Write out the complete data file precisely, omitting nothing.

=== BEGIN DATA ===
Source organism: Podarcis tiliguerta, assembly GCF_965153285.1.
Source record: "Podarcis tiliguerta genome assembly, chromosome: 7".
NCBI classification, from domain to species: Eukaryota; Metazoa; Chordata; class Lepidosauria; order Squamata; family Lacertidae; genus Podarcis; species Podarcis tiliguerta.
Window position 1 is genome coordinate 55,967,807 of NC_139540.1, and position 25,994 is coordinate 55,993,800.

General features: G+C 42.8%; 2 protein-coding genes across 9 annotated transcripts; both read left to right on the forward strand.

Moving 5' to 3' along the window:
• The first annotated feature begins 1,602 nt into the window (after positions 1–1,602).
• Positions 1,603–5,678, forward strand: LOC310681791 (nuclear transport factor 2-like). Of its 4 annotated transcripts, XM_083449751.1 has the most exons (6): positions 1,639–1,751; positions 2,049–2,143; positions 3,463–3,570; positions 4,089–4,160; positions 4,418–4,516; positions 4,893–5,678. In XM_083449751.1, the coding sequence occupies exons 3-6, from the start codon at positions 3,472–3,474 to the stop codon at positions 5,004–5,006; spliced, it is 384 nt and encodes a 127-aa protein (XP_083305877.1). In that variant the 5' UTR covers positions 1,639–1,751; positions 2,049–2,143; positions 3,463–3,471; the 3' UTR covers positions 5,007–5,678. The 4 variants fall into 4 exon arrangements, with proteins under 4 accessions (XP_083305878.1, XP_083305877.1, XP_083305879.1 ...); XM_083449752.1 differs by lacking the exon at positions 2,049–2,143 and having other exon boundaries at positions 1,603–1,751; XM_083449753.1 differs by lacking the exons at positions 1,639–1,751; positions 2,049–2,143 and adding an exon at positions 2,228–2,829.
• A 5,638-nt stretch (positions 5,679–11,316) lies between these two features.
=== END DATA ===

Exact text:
Source organism: Podarcis tiliguerta, assembly GCF_965153285.1.
Source record: "Podarcis tiliguerta genome assembly, chromosome: 7".
NCBI classification, from domain to species: Eukaryota; Metazoa; Chordata; class Lepidosauria; order Squamata; family Lacertidae; genus Podarcis; species Podarcis tiliguerta.
Window position 1 is genome coordinate 55,967,807 of NC_139540.1, and position 25,994 is coordinate 55,993,800.

General features: G+C 42.8%; 2 protein-coding genes across 9 annotated transcripts; both read left to right on the forward strand.

Moving 5' to 3' along the window:
• The first annotated feature begins 1,602 nt into the window (after positions 1–1,602).
• Positions 1,603–5,678, forward strand: LOC310681791 (nuclear transport factor 2-like). Of its 4 annotated transcripts, XM_083449751.1 has the most exons (6): positions 1,639–1,751; positions 2,049–2,143; positions 3,463–3,570; positions 4,089–4,160; positions 4,418–4,516; positions 4,893–5,678. In XM_083449751.1, the coding sequence occupies exons 3-6, from the start codon at positions 3,472–3,474 to the stop codon at positions 5,004–5,006; spliced, it is 384 nt and encodes a 127-aa protein (XP_083305877.1). In that variant the 5' UTR covers positions 1,639–1,751; positions 2,049–2,143; positions 3,463–3,471; the 3' UTR covers positions 5,007–5,678. The 4 variants fall into 4 exon arrangements, with proteins under 4 accessions (XP_083305878.1, XP_083305877.1, XP_083305879.1 ...); XM_083449752.1 differs by lacking the exon at positions 2,049–2,143 and having other exon boundaries at positions 1,603–1,751; XM_083449753.1 differs by lacking the exons at positions 1,639–1,751; positions 2,049–2,143 and adding an exon at positions 2,228–2,829.
• A 5,638-nt stretch (positions 5,679–11,316) lies between these two features.